Autumn Statement 2013: the main points and what it means for you

Hannah Langworth outlines the provisions that you need to know about

This week Chancellor George Osborne set out how he sees the current state of the UK economy and revealed the government's latest economic policy plans in his 2013 Autumn Statement.

The chancellor is obliged by law to make two statements to parliament on behalf of the Treasury every year, usually the Budget and another report. The timing and names of these reports have varied over the years, but the current government has chosen to make their main budget announcements in spring, supplemented by Autumn Statements six months later.

Here is a summary of the main points of the 2013 Autumn Statement, plus our pick of the announcements most likely to affect you.

The economy

Economic growth: The OBR has revised its last forecasts for GDP growth upwards from 0.6 per cent to 1.4 per cent for 2013, and from 1.8 per cent to 2.4 per cent for 2014.

Employment: The OBR expects the unemployment rate for the UK in 2013 to be 7.6 per cent.

Inflation: The OBR expects inflation to slow between 2013 and 2016, returning to the targeted 2 per cent in the second half of 2016.

Public debt: Public debt is forecast to peak at 80 per cent of GDP in 2015-16, a year earlier than predicted in the 2013 Budget, before falling each year and reaching 75.9 per cent of GDP in 2018-19.

Deficit: The deficit is due to fall to 6.8 per cent of GDP this year, then to 5.6 per cent in 2014, then to 4.4 per cent, 2.7 per cent and 1.2 per cent in 2015, 2016 and 2017 respectively. By 2018-19, claims Osborne, there will be no deficit and perhaps even a small surplus.

Austerity: Osborne remains committed to austerity, claiming that economic growth alone cannot be relied upon to eliminate the deficit, so cuts to government spending still need to be made.

Business

Creative industries: Measures to support these include the consideration of new tax breaks for theatres, continued tax relief for the film industry, and investment in the National Film and Television School's Digital Village.

Business rates: Several changes to the business rates tax system were announced, including a cap on increases, extension of an existing relief scheme, and new reliefs for certain retail businesses.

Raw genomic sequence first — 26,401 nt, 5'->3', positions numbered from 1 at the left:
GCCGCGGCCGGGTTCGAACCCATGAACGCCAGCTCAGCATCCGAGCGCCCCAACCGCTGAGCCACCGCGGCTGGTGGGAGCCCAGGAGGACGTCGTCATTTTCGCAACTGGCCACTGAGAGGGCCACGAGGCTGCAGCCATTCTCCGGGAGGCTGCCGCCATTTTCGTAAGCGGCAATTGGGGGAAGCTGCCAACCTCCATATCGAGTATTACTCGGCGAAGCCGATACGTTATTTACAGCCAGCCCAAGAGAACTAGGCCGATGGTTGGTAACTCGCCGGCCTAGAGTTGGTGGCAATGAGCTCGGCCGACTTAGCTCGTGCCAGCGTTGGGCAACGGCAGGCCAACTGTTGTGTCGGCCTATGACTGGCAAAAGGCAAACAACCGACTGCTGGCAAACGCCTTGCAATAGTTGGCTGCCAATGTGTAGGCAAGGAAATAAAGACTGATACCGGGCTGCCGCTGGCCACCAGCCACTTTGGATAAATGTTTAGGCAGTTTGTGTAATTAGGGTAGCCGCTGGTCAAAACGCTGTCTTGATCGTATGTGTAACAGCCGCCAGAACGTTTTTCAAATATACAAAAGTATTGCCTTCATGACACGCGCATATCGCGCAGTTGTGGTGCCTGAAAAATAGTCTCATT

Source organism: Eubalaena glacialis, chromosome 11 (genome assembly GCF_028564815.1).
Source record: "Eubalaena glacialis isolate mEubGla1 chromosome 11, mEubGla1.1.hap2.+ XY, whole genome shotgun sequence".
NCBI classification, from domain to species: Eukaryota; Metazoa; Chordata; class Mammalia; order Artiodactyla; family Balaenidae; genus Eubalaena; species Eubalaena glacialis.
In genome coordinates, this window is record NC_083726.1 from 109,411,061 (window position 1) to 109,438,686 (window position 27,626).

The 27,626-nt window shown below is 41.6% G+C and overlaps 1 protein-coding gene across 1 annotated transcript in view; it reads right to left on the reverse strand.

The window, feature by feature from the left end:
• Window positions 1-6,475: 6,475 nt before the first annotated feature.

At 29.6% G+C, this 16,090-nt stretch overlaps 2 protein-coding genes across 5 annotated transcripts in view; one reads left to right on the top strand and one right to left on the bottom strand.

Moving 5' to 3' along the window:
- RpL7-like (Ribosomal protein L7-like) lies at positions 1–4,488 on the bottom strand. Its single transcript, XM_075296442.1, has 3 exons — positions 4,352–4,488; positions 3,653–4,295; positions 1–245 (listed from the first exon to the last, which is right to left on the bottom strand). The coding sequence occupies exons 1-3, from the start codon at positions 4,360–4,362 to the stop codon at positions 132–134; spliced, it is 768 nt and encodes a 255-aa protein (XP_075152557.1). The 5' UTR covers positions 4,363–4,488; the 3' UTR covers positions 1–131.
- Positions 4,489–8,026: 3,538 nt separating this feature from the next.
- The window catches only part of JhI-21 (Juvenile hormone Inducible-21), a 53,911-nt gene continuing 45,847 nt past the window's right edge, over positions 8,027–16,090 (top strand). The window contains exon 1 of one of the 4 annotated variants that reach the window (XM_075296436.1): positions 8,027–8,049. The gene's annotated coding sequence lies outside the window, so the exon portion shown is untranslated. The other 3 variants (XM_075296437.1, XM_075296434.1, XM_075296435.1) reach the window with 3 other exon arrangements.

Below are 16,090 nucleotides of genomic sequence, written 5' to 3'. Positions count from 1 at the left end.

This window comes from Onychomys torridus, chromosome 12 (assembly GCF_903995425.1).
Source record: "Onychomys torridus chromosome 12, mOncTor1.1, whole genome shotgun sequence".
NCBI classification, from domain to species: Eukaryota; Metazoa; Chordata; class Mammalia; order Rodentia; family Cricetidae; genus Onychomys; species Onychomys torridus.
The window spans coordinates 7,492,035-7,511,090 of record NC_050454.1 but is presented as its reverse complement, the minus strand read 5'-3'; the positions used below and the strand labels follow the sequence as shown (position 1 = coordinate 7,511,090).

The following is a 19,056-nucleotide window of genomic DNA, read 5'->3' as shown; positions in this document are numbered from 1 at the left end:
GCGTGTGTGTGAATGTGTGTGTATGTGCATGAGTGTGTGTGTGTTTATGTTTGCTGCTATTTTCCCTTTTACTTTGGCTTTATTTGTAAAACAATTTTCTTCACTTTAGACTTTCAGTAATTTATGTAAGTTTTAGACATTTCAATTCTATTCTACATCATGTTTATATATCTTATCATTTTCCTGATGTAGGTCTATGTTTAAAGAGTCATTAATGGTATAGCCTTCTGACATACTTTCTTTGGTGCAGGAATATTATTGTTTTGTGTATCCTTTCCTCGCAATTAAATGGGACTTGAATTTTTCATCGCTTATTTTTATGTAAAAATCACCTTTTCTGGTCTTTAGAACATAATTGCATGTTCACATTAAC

Energy and environment

Infrastructure: Osborne set out various measures to improve the UK's infrastructure, including plans for a range of new public and private infrastructure projects, details of new nuclear power facilities, and a commitment from UK insurers to invest at least £25 billion in UK infrastructure over the next 5 years.

Fuel duty: Rates of tax on petrol will be frozen until the next election.

Energy bills: The government will reduce the impact of government policies on energy bills, which should make them cheaper.

Fracking: Fracking companies will benefit from a new tax break.

Personal tax and benefits

Tax avoidance: Osborne announced a variety of measures to clamp down on tax avoidance, including crackdowns on aggressive tax planning and smuggling, and steps to reduce fraud, error and debt in the benefit and tax credit systems.

Welfare: Further details of the cap on welfare spending announced in the 2013 Budget were revealed.

How will I be affected?

Provisions relevant to students and graduates

The bad news...

State pensions: Osborne confirmed that the state pension age will be reviewed every Parliament to take account of increased life expectancy, with the first review occurring shortly after the next election. People should expect, he said, to spend no more than one third of their adult lives as state pensioners. An increase in the state pension age to 68 is likely to happen in the mid 2030s, and it's likely to increase to 69 by the late 2040s.

Student loans: Osborne confirmed that existing student loans will be sold to the private sector, potentially putting graduates at risk of interest rate increases.

The good news...

National insurance: From April 2015, employers will no longer have to make National Insurance contributions for under-21 year olds on earnings of up to £813 per week, which should make it easier for employers to offer jobs to students.

Tax allowance: The income tax personal allowance, the amount of your annual earnings that isn't taxed, will be increased to £10,000 from April 2015. Basic rate taxpayers, a group which is likely to include most students and graduates, will pay £705 less income tax per year than they would have done in 2010-11.

Rail fares: The average increase in regulated rail fares for 2014 will be no higher than inflation.

Housing: Further steps will be taken to increase housing supply and support home ownership, including opening up new housing sites, increasing the funding available for new affordable homes, and making vacant high-value social housing available to buy.

Entrepreneurship: The current Enterprise Allowance loan scheme will be extended and an additional £160 million will be put into the Start Up Loans scheme over six years.

Comments